The MHCTC is part of the University of Missouri’s Material Culture Studies Group, a consortium of university collections whose purpose is to promote the use of material culture objects in teaching and research. An HONORS COLLEGE TUTORIAL offers freshman and sophomore Honors students an introduction to the wide variety of MU’s unique material culture resources. Students visit the MHCTC to tour the collection storage conservatory and current exhibition after completing hands-on activities utilizing collection artifacts. Through this process students are introduced to the study of material culture early in their academic career to encourage future connections with MU’s unique resources.
Other annual Group programming includes NATIONAL MUSEUM DAY and INTERNATIONAL ARCHAEOLOGY DAY, nationwide events by international organizations including the Smithsonian Magazine and Archaeological Institute of America, that provide hands-on learning activities for individuals of all ages utilizing objects from university collections.
Honors Students Research Artifacts
Honors Students Tour MHCTC Exhibition
Honors Students Tour Holik Conservatory
National Museum Day 2017
International Archaeology Day with Carol Leigh Brack-Kaiser 2017
Museum Archaeology Day 2018
The MHCTC is invited annually to participate in the Museum of Art and Archaeology’s Art in Bloom event during which the MHCTC displays garments with floral themes used as inspiration for headdress and jewelry designs by students in MU’s Wedding Floral Design course of the Department of Plant Sciences in the School of Agriculture, Food and Natural Resources. Students first preview a variety of dress garments during a special session in which they learn the provenance of each artifact and photograph and sketch one of their choosing. Students then use their chosen garment as inspiration for the creation of floral headpieces and jewelry displayed alongside the garment during the museum’s popular event which draws over 1,500 people over three days.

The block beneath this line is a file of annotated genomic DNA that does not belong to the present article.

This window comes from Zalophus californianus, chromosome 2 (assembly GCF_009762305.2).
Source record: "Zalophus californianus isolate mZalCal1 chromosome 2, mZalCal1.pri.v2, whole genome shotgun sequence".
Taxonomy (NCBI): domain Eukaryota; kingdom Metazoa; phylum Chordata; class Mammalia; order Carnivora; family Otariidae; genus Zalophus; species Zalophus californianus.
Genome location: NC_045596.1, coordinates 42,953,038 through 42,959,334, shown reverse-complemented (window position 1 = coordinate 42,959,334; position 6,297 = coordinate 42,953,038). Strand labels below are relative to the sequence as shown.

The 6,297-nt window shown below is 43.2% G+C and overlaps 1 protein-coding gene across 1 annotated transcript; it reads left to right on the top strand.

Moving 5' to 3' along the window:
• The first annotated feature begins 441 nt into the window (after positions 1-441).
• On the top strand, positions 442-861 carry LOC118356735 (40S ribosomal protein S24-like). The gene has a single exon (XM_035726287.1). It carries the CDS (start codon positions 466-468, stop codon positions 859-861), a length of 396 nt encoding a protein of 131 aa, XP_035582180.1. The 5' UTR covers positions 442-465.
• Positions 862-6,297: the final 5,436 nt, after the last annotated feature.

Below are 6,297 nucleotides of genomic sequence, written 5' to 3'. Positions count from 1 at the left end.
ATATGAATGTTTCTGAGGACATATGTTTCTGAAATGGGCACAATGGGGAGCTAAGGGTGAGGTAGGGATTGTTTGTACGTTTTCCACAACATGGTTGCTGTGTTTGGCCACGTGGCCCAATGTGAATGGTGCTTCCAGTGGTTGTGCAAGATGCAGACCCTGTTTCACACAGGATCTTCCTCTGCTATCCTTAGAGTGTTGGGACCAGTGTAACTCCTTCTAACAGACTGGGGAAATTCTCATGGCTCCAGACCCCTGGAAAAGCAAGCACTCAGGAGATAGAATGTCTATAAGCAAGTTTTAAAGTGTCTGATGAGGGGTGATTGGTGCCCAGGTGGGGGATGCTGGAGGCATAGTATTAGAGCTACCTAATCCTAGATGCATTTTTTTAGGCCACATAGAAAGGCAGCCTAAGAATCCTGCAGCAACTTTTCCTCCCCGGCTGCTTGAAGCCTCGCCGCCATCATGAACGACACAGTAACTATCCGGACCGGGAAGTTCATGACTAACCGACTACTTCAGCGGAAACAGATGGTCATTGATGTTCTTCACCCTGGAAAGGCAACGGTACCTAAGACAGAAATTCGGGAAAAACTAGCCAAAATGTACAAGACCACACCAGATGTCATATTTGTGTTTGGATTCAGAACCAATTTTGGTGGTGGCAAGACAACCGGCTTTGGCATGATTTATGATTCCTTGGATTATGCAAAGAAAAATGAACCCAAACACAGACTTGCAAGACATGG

Three colleges. Two collections. A one-of-a-kind student experience.
F.A.M.E.: Fashion.Art.Museum.Experience is a unique fundraising event for the Museum of Art and Archaeology’s Museum Associates and the Missouri Historic Costume and Textile Collection at the University of Missouri. Students in TAM 2580 Digital Apparel and Textile Applications, TAM 4480 Creativity and Problem Solving, and Plant Sciences 3220 Special Occasion Floral Design participate in the event held at the Museum of Art and Archaeology. Guests have the opportunity to speak with students about the creative processes behind their apparel, scarf and floral designs while browsing artifacts from both University collections.
Architectural Studies student Noah Chidoub completed a virtual reality Fashion Photogrammetry Project as part of his Digital Storytelling New Media Capstone using the MHCTC’s 196os polyester Burger King uniform. A 360 degree view of the garment was captured using both digital photography and scanning to create a short video highlighting the use of VR/AR applications.
"For my Digital Storytelling Capstone’s New Media Project I chose to try photogrammetry. I have seen a lot of VR/AR applications used for advertising of pieces in the fashion industry, and decided I’d try to scan an item of clothing and display it in VR [Virtual Reality.] MU’s Textile and Apparel Management Dept. was enthusiastic to work with me on this, as they donated the amazing garment displayed in the video from their archives: a women's Burger King uniform from the 1960's! The video clearly shows some issues with texturing and color, but through this project I learned about 3D scanning software and hardware and topological repairs." – Noah Chidoub (2019)